Racism is still running strong in this country and Huck Finn is still in the middle of the firestorm. I'm sure I will be writing more about the use of the N-word and the value of its use in the context of this unit. I will also be using the newly published "The Adventures of Huckleberry Finn: Robotic Edition" Edited by Gabriel Diani and Etta Devine with illustrations by E.W. Kemble and Denise Devine. This will be a great chance to talk about satire and how they chose to have fun with an American Classic. Here is a video with more details on the book.
I hope to get in touch with these awesome people to possible talk with my students.
Anyway, on to the project.
After spending a few weeks reading and discussing the book, the students will be holding a mock trial for Mark Twain. Mr. Twain has been charged with the crime of Racism. The Adventures of Huckleberry Finn is has been deemed a book that is racist and inappropriate for society. Here is how I break down the project.
6 Lawyers - 3 lawyers each for the prosecution and defense team.
6 Witnesses - 3 for the prosecution and 3 (Including MT) for the defense.
1 Court Reporter .
The rest of the students act as the jury.
(I might add 2 more lawyers and two more witnesses depending on the class size.)
Students always want to know how I pick the parts for the trial. I use a few things in my decision making. I always look at grades. The Lawyers and Witnesses are parts that require self motivation. Those parts need to be given to students who can be trusted to get the work done in the time given. Extroverts are a must. I need students that also like to be on stage. I might have an "A+" student, but if they are quiet and shy, making them Mark Twain would be bad for everyone. Personality is a major factor in filling out the parts. Lastly, teacher instinct is huge. I've been watching these kids for over 5 months. I've know who will play what part for a couple of months now. When in doubt, trust your gut.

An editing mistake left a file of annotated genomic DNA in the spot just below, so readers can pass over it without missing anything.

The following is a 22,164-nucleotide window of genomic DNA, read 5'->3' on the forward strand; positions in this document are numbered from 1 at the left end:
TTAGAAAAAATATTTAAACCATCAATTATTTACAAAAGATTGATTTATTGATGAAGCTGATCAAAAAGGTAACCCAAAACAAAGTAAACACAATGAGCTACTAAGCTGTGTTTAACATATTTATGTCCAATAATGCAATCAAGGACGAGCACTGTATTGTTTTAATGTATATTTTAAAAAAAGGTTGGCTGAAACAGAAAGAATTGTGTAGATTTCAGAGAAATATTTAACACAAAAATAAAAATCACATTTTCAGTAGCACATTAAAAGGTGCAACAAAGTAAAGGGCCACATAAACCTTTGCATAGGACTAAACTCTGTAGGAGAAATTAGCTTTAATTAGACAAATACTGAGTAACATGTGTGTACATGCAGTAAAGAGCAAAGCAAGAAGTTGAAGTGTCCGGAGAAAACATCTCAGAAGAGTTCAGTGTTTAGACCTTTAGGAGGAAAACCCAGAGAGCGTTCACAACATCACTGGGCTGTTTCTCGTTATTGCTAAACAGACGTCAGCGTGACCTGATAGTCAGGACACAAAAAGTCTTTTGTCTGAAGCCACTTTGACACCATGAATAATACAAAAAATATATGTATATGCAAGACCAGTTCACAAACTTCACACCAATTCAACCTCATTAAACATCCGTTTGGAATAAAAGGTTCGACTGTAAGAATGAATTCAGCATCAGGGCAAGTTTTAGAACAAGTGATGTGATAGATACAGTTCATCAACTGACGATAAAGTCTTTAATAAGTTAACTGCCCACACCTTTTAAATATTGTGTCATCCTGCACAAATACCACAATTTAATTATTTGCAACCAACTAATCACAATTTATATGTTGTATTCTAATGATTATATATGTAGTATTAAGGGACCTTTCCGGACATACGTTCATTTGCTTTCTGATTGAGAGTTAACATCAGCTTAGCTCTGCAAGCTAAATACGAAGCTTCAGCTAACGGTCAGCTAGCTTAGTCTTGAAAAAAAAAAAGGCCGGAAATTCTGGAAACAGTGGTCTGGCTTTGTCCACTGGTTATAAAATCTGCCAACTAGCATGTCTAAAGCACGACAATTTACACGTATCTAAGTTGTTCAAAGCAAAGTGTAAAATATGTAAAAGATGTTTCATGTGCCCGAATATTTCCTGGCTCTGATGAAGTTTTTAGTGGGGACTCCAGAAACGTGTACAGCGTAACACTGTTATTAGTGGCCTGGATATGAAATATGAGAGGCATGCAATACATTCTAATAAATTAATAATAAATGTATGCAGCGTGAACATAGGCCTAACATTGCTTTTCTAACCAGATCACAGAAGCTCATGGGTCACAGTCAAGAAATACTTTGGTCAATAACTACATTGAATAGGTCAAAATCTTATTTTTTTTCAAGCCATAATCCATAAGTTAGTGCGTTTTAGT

Each Lawyer is responsible for the examination and cross examination of a Prosecution witness and a Defense witness.
The Witness part of the Trial can be a bit complicated. Twain wrote the book as if it was a real event. Huck, the narrator, specifically references Twain in the opening of the story. With this being the fact, I've taken to allow the characters to be witnesses in the trial. This allows for deep character analysis by students as they prepare for testimony and cross examination. The student that gets to be Twain has to be knowledgable of the text and his life.
Students get one week to prepare for their cases.
The Jury is usually involved in some creative writing work while they wait for the case to begin.
I give the prosecution and defense one day each to make their case and the third day is for deliberation.
I plan on UStreaming one of the trials when they air. They are currently scheduled for February 13 - 15.
In the past, students have had a blast with the project. They have done an amazing job with the witnesses and did some in depth research on the book and its history. I have had guilty and not-guilty verdicts. It's a project that really opens the eyes of the students and I think Twain would appreciate that.
I'll provide more information on the project as we get closer to the event.
This was my first major project 10 years ago as a student teacher and I have done it on and off since then. This project takes the right mix of students to accomplish. If you have questions on this project, stay tuns for updates or email me and I'll see what I can do to help.